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By Elayne Jude, Great North News Services

Chechnya Russia's restless frontier

On 16 April 2009 Russia declared that Chechnya was no longer a 'zone of counterterrorist operations'. In this three part series Elayne Jude (writing as Paula Jaegar) reflects on the writings of Professor Anatol Lieven, who also addresses the U K Defence Forum on 2nd June 2009 on the Afghanistan-Pakistan situation.


Part One: A fish rots from the head

In easily the most brilliant short play in any language about the 1994-96 Russo-Chechen conflict:

Exchange at a queue for water in Russian-occupied Grozny, May 1995,

overheard by the author:

Russian woman (pushing to the front): 'Let me past, we don't have to be

afraid of you any more.'

Chechen woman, pushing back: 'Stay in line. We weren't afraid of you then, and we're still not afraid of you.'

'Chechnya: Tombstone of Russian Power'

Anatol Lieven

1998

'In retrospect, the lack of preparation is curious...Withdrawal from Afghanistan coincided with deployments to destinations along the Soviet Union's southern periphery; Tbilisi, Baku, Sumgait, Nagorno-Karabakh, Abkhazia, Northern and Southern Ossetia, Ingushetia, and Tajikstan.

Although the deployments provided a wealth of experience in managing imperial decline and disintegration, that experience was never analysed for the benefit of military officers and political leaders. Thus, the same mistakes were repeated. As Russian officers bitterly remarked, Moscow was stepping on the same old rake, only to be hit in the forehead again'.

'Russia's Restless Frontier; the Chechnya factor in post-Soviet Russia'

Dmitri Trenin & Aleksei Malashenko, with Anatol Lieven

2004

'Chechnya: Tombstone of Russian Power' was published in 1998 two years after the raggedy end of the first conflict, (officially a 'peacekeeping operation' to preserve constitutional order overturned by ethnic separatists), and two years before the high-velocity onset of the second (recast as a counterterrorist operation against Islamist extremism).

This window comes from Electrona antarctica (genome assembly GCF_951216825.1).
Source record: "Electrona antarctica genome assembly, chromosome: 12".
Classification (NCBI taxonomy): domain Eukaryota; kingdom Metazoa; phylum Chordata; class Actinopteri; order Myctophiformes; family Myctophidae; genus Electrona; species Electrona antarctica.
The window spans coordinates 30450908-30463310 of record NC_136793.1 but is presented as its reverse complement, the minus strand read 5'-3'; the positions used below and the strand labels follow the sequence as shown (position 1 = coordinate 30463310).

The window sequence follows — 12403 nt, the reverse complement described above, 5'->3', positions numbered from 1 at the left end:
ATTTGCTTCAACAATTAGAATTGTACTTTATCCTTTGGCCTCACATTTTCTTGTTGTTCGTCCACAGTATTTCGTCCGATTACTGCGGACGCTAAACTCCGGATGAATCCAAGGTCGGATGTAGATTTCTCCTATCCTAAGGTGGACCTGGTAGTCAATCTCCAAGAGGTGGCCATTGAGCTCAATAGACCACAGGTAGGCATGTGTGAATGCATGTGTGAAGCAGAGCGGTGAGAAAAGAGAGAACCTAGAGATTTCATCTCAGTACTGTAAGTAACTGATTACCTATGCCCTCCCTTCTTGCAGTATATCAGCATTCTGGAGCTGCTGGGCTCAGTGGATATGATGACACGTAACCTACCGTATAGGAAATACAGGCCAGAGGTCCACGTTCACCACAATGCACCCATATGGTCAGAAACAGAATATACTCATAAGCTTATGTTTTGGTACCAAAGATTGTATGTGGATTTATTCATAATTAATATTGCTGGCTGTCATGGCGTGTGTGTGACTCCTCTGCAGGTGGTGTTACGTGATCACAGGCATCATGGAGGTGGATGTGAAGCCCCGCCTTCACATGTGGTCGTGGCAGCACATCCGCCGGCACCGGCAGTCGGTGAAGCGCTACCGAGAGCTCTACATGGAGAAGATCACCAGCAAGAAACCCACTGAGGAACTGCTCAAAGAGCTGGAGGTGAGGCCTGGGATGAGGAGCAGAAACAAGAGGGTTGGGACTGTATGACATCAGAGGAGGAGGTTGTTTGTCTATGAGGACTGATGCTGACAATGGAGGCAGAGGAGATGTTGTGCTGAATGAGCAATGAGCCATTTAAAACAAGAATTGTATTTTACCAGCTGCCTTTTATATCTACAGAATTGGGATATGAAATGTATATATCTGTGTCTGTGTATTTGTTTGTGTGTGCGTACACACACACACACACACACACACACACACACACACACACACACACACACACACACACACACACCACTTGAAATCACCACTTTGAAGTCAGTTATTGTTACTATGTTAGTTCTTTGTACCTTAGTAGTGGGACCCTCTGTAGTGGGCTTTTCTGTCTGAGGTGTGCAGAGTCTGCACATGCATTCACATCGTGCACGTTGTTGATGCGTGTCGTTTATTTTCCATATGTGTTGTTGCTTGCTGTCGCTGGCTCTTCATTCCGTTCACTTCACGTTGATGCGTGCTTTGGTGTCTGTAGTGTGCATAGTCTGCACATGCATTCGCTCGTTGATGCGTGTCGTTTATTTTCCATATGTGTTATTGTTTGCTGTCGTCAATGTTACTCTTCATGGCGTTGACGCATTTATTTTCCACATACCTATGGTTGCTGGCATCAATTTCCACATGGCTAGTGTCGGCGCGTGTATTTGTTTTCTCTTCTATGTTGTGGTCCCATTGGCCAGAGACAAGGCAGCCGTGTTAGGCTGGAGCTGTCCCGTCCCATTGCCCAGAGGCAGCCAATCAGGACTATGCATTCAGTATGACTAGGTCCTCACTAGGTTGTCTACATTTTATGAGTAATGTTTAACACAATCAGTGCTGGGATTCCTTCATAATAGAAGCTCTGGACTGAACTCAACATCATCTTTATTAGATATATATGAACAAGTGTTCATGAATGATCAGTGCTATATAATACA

'Tombstone' offers a scrupulously researched analysis of the historical origins and course of the conflict, and the political, military and cultural causes of both the Chechen victory and the Russian defeat. The demoralisation of the Russian Army - frequently unpaid, poorly resourced, arena of institutionalised brutalisation, witnessed on many occasions effectively to have abandoned the attack, bought off by the enemy, or simply to have taken so long in preparing and launching an attack that its object was defeated before it began - reflects directly the dismal directionless churn of Russia under Yeltsin;

'The new social values of capitalism and materialism, and the general atmosphere of corruption in Russia have two main effects on the armed forces.

The first is the armed forces themselves are infected with corruption. Russia has now reached a state which also struck me very forcibly in Pakistan, where orruption is so all-pervasive that social and official (as opposed to personal) honesty becomes simply irrational, irrelevant, unpraised and unrespected, like chastity at the Court of Naples

...The other effect of course is on the soldier's willingness to risk his life and health for his country. It is remarkable how many military analyses of the Russian and other armies regard ordinary soldiers like pawns who can be moved around at will without reference to the state of their feelings. The question of individual morale is even more crucial today, because the nature of modern infantry fighting gives great autonomy to the individual soldier or small group.....A Russian opinion poll of 1994 - two months before the outbreak of the Chechen War - showed 95% of respondents believing that real power lay in the hands of the 'mafia'. My private talks with ordinary Russian soldiers showed the vast majority of them believing the same - and what sane man is going to risk having his legs torn off and his guts ripped out for the mafia without even being paid for it ?'